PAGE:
A disturbing phenomenon: During this pandemic, there has been a sharp increase in the number of individuals who have passed away in their homes without anyone knowing. Since the beginning of the year, there have been more than 70 such people.
Volunteers from ZAKA are alerted by neighbors several days after these deaths occur. Upon entering the home of the deceased, the volunteers speak of feeling like they have stepped into a realm of solitude. It’s a place where no one has occasionally knocked on the door to ask, “How are you?” and no one has made a phone call to check in. It’s as if no one knew that anyone was living there.
Last Shabbat we read about a human corpse that is discovered outside a city and it’s unclear who’s responsible for the death. The elders of the closest city need to go to a river, sacrifice a heifer, wash their hands, and declare, “Our hands did not shed this blood and our eyes did not see.”
How are we to understand these words? Of course, no one thinks the elders of the city murdered the person. Yet, there is a suspicion that no one looked after the person properly in the city, which is the elders’ responsibility, and they must ask, “Did we build a city in which no one paid attention to this person who was ultimately neglected by all? Are we indirectly responsible for this tragedy?”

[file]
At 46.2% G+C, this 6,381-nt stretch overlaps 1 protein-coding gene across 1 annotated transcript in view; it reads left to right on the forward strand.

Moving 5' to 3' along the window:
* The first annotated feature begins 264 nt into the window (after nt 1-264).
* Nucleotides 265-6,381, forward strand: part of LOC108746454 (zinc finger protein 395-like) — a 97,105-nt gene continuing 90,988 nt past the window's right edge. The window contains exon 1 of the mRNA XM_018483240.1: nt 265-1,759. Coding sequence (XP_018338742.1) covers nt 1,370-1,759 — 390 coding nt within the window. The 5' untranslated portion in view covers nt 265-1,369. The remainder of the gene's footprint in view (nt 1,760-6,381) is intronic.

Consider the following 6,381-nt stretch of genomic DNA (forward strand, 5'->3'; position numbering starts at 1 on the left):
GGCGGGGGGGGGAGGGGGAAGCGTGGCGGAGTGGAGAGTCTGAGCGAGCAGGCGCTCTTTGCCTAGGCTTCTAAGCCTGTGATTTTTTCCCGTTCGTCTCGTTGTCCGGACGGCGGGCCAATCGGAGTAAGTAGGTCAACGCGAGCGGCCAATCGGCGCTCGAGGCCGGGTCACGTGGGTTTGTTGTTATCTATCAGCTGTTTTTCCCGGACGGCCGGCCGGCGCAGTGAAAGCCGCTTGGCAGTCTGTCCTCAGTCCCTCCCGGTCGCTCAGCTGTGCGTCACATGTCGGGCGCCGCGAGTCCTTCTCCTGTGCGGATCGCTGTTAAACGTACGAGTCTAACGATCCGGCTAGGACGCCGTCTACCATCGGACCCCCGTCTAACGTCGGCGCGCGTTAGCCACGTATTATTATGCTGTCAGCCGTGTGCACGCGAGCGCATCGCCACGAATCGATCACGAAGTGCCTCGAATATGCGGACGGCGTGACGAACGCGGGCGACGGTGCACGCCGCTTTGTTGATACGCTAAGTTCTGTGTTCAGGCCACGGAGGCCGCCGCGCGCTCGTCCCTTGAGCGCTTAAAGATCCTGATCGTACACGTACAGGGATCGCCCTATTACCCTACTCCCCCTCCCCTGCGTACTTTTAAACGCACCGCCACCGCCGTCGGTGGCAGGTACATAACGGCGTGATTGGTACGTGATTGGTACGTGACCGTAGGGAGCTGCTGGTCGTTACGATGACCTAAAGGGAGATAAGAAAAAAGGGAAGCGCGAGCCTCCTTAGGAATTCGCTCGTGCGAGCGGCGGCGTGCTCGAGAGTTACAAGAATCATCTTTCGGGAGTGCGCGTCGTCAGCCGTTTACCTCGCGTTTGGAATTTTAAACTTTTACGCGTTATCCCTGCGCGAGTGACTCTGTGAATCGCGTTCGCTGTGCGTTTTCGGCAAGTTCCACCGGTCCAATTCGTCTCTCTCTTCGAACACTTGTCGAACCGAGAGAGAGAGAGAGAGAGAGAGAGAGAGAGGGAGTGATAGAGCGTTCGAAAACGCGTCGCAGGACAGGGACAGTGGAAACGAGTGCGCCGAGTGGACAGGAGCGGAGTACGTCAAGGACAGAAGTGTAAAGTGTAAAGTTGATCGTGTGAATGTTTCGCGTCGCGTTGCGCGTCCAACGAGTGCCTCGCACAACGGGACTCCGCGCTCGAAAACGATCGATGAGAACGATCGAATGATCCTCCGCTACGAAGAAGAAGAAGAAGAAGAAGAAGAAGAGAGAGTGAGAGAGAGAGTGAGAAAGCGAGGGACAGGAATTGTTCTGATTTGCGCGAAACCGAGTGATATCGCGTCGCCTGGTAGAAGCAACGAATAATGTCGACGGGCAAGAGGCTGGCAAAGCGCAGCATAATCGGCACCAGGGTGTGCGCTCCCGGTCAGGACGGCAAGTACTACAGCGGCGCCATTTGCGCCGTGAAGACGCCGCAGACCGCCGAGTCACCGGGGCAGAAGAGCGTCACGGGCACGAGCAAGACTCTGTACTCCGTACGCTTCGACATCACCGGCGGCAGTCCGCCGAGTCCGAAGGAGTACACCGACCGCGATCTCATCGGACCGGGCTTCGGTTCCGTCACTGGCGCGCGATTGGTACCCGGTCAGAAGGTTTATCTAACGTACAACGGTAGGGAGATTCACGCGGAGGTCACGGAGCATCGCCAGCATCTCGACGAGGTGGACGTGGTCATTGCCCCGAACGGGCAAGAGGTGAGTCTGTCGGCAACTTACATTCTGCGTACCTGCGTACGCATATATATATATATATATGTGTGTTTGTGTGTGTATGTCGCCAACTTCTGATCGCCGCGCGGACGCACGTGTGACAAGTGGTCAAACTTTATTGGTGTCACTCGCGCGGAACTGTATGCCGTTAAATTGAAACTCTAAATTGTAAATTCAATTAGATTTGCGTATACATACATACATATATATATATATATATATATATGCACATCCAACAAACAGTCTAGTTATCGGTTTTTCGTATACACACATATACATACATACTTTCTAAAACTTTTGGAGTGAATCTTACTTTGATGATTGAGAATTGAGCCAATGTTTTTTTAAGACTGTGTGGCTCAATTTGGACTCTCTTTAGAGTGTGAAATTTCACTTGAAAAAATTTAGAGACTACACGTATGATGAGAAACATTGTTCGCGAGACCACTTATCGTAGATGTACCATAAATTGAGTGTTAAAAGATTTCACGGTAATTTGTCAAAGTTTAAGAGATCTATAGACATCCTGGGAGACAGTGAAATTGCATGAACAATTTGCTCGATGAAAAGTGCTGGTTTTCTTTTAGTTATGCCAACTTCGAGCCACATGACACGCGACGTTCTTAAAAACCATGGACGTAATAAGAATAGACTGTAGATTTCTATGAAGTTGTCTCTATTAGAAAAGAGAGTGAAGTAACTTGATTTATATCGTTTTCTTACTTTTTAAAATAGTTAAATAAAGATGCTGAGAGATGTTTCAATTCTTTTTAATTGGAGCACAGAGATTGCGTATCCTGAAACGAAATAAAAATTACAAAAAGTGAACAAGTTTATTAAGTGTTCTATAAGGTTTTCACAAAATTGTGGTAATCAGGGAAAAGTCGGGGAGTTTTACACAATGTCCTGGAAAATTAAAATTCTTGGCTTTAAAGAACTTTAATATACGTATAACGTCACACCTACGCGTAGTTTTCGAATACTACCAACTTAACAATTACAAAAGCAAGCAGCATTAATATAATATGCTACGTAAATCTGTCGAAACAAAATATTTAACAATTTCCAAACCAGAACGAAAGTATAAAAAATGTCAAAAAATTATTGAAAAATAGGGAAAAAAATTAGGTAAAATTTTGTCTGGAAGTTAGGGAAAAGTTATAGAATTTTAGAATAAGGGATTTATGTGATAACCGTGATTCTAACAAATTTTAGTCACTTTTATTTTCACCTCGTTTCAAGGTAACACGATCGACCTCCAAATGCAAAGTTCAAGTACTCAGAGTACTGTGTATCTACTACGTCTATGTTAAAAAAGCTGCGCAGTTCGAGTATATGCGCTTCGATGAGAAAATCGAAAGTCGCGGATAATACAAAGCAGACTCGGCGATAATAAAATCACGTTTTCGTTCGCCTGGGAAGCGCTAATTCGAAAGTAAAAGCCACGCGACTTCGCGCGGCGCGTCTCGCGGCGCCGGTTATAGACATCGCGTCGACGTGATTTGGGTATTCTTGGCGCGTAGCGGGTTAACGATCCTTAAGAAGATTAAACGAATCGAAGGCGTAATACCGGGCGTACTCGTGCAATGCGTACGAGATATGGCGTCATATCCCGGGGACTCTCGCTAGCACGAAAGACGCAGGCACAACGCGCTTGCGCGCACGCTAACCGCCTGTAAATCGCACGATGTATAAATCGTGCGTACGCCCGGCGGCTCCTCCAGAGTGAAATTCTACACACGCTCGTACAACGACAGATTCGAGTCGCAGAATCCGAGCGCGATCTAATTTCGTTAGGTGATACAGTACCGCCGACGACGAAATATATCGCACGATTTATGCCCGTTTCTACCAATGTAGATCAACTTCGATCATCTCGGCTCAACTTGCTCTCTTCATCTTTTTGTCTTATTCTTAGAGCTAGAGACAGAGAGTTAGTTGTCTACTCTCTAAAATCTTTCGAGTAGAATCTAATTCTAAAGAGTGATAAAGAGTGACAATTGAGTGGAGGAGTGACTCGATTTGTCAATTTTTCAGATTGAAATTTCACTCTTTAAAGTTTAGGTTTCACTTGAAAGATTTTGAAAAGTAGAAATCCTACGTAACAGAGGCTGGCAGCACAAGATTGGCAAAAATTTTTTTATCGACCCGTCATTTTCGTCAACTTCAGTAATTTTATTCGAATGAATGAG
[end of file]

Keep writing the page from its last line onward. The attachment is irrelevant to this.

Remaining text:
The ceremony of eglah arufah does not exist today, but its message still reverberates. No one should be invisible. No one should live and die alone. We need to keep our eyes constantly open, especially during this pandemic.
Social distancing does not need to become social alienation between one person and another. Just as there are people who need food, there are people who need to be noticed – now more than ever.